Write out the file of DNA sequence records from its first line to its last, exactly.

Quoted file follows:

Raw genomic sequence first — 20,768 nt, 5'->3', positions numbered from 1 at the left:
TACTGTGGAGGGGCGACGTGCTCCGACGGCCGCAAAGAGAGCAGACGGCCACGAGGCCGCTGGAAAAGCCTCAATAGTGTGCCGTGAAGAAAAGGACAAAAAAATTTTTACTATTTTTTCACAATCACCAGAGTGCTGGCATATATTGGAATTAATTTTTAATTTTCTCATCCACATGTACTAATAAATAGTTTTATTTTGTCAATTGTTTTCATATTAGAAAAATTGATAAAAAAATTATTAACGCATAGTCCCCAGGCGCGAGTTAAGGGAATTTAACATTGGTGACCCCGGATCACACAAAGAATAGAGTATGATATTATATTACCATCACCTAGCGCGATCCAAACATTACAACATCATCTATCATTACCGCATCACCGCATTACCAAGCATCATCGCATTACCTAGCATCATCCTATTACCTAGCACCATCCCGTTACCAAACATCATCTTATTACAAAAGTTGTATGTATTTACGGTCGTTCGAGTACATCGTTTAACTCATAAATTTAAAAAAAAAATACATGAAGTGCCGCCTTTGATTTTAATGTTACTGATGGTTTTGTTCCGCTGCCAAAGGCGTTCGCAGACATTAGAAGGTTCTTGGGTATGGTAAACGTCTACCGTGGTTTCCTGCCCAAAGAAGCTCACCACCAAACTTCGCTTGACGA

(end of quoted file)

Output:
Raw genomic sequence first — 20,768 nt, 5'->3', positions numbered from 1 at the left:
TACTGTGGAGGGGCGACGTGCTCCGACGGCCGCAAAGAGAGCAGACGGCCACGAGGCCGCTGGAAAAGCCTCAATAGTGTGCCGTGAAGAAAAGGACAAAAAAATTTTTACTATTTTTTCACAATCACCAGAGTGCTGGCATATATTGGAATTAATTTTTAATTTTCTCATCCACATGTACTAATAAATAGTTTTATTTTGTCAATTGTTTTCATATTAGAAAAATTGATAAAAAAATTATTAACGCATAGTCCCCAGGCGCGAGTTAAGGGAATTTAACATTGGTGACCCCGGATCACACAAAGAATAGAGTATGATATTATATTACCATCACCTAGCGCGATCCAAACATTACAACATCATCTATCATTACCGCATCACCGCATTACCAAGCATCATCGCATTACCTAGCATCATCCTATTACCTAGCACCATCCCGTTACCAAACATCATCTTATTACAAAAGTTGTATGTATTTACGGTCGTTCGAGTACATCGTTTAACTCATAAATTTAAAAAAAAAATACATGAAGTGCCGCCTTTGATTTTAATGTTACTGATGGTTTTGTTCCGCTGCCAAAGGCGTTCGCAGACATTAGAAGGTTCTTGGGTATGGTAAACGTCTACCGTGGTTTCCTGCCCAAAGAAGCTCACCACCAAACTTCGCTTGACGA